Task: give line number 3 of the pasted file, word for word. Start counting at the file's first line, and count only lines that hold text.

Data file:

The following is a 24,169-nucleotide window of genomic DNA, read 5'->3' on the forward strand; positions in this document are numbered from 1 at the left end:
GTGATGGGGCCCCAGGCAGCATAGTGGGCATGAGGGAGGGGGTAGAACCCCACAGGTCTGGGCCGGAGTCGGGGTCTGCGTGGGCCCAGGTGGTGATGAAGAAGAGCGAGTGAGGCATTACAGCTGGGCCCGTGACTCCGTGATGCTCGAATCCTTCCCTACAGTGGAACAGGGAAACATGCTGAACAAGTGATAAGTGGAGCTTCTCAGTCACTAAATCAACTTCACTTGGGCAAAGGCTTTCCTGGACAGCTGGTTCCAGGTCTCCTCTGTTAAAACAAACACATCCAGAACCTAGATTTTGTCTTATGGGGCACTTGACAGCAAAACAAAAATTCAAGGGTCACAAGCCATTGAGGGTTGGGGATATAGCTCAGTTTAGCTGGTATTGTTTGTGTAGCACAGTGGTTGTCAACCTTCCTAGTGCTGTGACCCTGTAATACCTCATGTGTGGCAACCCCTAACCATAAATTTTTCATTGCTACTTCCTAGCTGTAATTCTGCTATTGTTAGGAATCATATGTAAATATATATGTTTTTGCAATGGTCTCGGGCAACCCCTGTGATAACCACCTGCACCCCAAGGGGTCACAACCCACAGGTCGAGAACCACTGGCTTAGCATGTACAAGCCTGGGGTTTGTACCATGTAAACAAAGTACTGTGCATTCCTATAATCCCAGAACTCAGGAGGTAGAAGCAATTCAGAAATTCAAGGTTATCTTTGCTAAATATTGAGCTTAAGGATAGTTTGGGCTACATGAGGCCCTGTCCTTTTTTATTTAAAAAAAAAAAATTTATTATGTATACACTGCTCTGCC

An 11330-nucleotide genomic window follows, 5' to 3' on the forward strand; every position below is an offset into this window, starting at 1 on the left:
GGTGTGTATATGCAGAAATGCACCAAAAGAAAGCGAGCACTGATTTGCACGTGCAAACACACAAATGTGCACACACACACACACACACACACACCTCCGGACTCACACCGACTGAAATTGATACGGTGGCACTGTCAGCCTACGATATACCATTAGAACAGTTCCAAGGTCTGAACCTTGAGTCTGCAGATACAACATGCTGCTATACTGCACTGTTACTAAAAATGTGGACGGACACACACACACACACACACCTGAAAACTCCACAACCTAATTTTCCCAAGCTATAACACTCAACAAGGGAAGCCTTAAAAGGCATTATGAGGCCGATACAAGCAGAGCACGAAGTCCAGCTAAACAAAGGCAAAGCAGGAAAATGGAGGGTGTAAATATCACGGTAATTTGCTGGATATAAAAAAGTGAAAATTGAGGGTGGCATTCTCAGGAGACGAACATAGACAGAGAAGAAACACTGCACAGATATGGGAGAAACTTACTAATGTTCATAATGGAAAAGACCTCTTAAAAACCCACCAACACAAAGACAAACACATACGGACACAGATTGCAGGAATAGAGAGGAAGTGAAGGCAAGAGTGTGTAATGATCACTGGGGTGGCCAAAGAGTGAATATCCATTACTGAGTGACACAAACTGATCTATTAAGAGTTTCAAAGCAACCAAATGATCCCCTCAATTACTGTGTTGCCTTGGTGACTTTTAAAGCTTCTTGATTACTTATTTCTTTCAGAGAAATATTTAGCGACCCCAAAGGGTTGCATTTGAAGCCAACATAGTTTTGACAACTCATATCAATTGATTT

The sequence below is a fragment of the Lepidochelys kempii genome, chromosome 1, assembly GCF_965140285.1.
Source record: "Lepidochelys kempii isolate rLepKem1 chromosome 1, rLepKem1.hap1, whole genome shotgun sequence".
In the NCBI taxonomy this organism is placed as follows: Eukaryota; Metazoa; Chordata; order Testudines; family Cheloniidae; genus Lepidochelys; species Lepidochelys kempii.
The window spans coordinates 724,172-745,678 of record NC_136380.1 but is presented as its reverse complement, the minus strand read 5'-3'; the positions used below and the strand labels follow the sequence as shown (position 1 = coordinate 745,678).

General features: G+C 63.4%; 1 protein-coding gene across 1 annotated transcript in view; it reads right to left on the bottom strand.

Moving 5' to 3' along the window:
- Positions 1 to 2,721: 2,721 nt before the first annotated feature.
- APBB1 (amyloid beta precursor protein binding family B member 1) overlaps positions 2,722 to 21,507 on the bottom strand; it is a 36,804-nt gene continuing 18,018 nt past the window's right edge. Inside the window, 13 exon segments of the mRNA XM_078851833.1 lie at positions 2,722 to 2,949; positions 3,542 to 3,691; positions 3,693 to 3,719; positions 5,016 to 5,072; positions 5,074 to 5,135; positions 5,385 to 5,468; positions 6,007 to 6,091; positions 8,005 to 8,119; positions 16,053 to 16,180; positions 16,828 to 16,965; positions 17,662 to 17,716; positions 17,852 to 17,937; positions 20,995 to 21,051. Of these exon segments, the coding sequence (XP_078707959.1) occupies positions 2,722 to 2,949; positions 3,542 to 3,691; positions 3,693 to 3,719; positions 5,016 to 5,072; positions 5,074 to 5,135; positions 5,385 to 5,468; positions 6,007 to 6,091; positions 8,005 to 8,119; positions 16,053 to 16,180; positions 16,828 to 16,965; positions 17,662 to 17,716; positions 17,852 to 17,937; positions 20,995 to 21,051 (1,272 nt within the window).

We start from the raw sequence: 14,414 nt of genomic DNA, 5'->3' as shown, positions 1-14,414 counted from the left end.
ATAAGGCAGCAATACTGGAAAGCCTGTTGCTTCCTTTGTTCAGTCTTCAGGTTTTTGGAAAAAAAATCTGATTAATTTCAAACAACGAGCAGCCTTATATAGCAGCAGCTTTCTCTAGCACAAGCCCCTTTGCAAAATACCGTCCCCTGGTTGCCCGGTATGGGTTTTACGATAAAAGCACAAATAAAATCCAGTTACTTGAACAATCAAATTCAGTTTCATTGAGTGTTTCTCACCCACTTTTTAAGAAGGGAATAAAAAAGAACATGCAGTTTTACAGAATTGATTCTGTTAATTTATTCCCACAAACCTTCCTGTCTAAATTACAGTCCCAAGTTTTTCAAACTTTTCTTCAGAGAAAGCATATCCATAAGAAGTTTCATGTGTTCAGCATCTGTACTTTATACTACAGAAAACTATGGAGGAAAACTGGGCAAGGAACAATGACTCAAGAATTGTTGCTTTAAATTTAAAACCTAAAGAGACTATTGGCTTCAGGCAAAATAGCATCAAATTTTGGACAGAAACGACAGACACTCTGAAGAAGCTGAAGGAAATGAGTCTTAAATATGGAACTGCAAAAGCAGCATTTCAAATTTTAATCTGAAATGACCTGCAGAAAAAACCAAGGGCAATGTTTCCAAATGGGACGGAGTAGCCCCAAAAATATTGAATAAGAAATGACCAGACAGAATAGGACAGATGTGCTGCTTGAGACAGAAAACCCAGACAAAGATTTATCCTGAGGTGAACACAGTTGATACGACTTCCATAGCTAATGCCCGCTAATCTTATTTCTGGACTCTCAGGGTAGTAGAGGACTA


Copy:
An 11330-nucleotide genomic window follows, 5' to 3' on the forward strand; every position below is an offset into this window, starting at 1 on the left: